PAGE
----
In eighth grade, after a poor performance in the long jump, Lance Hamilton stayed at State College’s track to keep working.
Some people were cleaning up, but Hamilton was alone by the pits, running and jumping for an extra 30 minutes. He was “the worst one at everything” in the jumping events in his first season in seventh grade, something that drove him to get better. So when he wasn’t satisfied that day in eighth grade, he kept jumping even though his efforts weren’t measured.
“But I could see improvement, and I could feel myself getting more confident and comfortable,” Hamilton said.
The St. Joseph’s Catholic Academy sophomore has come a long way since his middle school days and enjoyed a standout day at the District 6 Class 2A Track and Field Championships on Tuesday at Altoona’s Mansion Park, capturing gold medals in both the triple jump and long jump. Hamilton finished first in the triple jump with a leap of 44 feet, 5 1/4 inches and took first with a school-record 22-2 in the long jump. With his performance, Hamilton will compete in both events at the PIAA championships, set to be held May 26-27 at Shippensburg University.
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He earned his first gold medal of the day in the long jump, taking the top spot on the podium and showing no reaction when his name was announced. Hamilton said he didn’t want to get excited with more competition ahead, so when he stood atop the podium for the triple jump with two gold medals around his neck, Hamilton stuck his tongue out and smiled.
The sophomore said his parents pushed him into track — it was a way to stay healthy and in shape — but he wasn’t much of an athlete. Hamilton chose the jumps because he didn’t want to run.
But he didn’t even like his chosen events at first. He felt embarrassed and kept to himself at meets, choosing not to talk to the better jumpers.
“Every meet it was kind of like, ‘I really don’t want to be out here.’ I was that jumper that everybody had to wait for to get done,” Hamilton said. “It was kind of like an obligation just to stay and wait for him to finish.
“That kind of just drove me to keep grinding and try and get better.”
He improved in eighth grade and started to enjoy the sport. And after eighth grade, he said, he took off. Last year as a freshman, Hamilton finished third in the triple jump and took 10th in the long jump.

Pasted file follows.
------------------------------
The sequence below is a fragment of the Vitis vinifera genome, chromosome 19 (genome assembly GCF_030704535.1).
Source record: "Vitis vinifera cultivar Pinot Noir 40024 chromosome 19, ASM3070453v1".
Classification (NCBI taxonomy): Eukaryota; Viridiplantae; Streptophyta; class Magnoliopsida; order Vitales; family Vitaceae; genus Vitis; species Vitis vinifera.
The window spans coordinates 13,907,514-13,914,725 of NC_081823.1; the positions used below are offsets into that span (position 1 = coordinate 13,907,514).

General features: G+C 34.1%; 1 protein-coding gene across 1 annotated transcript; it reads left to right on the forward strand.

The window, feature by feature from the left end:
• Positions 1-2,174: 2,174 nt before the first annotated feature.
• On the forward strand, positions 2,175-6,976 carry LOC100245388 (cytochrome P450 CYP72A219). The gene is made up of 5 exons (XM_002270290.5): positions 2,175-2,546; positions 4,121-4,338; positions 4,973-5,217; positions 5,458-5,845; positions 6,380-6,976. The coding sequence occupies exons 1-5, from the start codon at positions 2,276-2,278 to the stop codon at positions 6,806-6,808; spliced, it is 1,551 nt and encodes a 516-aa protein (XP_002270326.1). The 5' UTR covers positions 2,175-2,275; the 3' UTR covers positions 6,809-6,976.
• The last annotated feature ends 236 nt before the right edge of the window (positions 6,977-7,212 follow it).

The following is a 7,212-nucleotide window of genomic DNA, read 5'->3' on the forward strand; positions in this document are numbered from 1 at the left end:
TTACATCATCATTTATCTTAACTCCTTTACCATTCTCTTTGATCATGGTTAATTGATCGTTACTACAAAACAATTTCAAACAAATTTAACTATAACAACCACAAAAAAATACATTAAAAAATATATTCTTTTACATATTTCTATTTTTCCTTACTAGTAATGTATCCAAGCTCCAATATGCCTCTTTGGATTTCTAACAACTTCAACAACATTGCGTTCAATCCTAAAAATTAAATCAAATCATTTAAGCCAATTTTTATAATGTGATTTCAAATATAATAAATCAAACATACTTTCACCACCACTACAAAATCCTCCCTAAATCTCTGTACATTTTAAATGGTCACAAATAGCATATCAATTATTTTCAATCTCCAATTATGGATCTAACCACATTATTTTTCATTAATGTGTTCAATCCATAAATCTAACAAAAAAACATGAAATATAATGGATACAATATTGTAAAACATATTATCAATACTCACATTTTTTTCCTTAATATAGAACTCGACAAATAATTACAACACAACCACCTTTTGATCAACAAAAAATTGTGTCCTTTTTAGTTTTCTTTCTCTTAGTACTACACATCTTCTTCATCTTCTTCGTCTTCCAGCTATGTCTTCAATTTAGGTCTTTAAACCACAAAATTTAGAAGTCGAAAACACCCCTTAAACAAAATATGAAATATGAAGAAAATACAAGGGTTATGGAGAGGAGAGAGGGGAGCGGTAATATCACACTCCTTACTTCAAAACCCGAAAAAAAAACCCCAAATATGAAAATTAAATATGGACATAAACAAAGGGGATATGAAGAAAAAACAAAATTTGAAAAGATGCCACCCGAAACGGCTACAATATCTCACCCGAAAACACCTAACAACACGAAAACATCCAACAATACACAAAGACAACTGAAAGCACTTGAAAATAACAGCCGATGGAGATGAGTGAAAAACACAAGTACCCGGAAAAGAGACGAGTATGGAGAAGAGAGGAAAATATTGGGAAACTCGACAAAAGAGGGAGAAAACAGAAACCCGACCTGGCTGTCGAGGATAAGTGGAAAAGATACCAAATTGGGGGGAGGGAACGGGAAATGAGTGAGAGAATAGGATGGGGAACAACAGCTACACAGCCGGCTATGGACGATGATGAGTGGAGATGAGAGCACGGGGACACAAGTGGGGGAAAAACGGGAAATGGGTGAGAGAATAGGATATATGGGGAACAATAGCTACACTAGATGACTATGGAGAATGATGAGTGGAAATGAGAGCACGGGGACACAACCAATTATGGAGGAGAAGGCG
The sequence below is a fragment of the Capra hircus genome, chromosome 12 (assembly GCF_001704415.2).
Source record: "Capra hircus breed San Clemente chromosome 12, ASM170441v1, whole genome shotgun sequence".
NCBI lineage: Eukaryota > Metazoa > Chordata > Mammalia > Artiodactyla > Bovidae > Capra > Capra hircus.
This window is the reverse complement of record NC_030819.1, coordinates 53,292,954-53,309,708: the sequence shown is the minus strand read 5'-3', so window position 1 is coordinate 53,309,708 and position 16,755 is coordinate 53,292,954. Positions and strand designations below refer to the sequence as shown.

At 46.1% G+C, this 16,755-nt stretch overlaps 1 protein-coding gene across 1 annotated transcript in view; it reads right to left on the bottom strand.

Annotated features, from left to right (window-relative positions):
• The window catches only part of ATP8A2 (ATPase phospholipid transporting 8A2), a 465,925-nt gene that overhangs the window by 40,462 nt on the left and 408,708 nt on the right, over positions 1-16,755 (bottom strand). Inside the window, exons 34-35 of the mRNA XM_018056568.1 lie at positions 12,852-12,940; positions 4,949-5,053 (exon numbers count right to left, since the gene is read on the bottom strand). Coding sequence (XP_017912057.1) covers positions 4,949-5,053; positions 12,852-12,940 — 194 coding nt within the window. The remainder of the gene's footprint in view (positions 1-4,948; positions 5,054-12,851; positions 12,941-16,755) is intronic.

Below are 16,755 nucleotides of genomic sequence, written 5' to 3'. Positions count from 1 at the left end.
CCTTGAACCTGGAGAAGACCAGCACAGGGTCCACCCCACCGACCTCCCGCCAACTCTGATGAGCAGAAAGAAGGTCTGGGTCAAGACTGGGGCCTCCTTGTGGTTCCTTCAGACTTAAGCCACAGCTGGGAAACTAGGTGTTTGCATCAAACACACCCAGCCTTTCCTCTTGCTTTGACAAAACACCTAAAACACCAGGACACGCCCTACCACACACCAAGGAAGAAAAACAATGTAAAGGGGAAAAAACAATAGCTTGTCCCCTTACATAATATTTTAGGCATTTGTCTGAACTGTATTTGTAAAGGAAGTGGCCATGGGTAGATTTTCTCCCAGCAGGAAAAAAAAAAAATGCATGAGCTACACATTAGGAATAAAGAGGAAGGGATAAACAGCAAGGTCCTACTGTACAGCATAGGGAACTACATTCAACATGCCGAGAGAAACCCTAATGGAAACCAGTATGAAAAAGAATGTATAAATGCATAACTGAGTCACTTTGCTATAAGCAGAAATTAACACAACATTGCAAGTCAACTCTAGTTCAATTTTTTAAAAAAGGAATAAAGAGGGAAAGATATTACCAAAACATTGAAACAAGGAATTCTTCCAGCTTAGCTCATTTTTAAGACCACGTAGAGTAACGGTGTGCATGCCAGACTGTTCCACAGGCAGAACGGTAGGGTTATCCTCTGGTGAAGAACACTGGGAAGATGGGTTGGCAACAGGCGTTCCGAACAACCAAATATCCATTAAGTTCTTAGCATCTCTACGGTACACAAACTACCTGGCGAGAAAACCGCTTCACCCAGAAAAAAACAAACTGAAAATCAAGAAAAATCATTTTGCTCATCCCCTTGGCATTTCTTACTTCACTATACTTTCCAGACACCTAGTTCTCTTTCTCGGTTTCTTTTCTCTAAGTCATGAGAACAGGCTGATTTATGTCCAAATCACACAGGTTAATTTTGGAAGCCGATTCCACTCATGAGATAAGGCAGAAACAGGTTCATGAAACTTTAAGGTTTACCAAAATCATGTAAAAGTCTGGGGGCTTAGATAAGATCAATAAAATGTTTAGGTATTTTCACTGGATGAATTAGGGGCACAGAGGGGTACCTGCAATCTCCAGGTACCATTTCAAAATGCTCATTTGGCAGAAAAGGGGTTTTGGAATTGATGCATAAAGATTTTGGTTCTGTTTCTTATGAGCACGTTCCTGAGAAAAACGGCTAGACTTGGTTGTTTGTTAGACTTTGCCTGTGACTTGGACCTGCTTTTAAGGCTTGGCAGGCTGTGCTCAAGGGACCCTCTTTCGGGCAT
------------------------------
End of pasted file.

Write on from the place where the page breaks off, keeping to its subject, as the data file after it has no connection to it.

Now he’s more talkative — he laughed and talked with opponents during Tuesday’s district meet. But St. Joseph’s teammate Michael Peters described Hamilton as intense, saying he can tell by his tone when they chat.
St. Joseph’s coach Jayson Jackson also sees that intensity from Hamilton on meet days.
“I think he’s like a lot of the kids,” Jackson said. “They have a lot of fun with each other. They’re like a really close family, so I think on meet day he does have a switch he can turn on when he needs to and gets to the next level.”
Hamilton reached the next level with his effort Tuesday and continued to impress Peters.
“Today I actually saw his last jump when he did the triple with his 44-5,” Peters said. “And I was like, ‘Oh my gosh, Lance, that was the like the best jump I’ve ever seen.’”
Hamilton didn’t think he’d become a district champion when he first started competing in the sport in seventh grade, but he left Altoona with two gold medals Tuesday.
“I’m glad that I stuck with it even though it wasn’t my choice at first,” Hamilton said. “Some things just happen by chance, but I believe everything happens for a reason.”
In addition to St. Joseph’s Lance Hamilton, Wolves runners Michael Peters and Zach DeCarmine qualified for the PIAA Championships. Peters recorded a time of 1:59.39 to take third in the 800-meter run. DeCarmine took third in the 300 hurdles (41.63). Philipsburg-Osceola’s Dane Soltys tied for third in the high jump (6-0).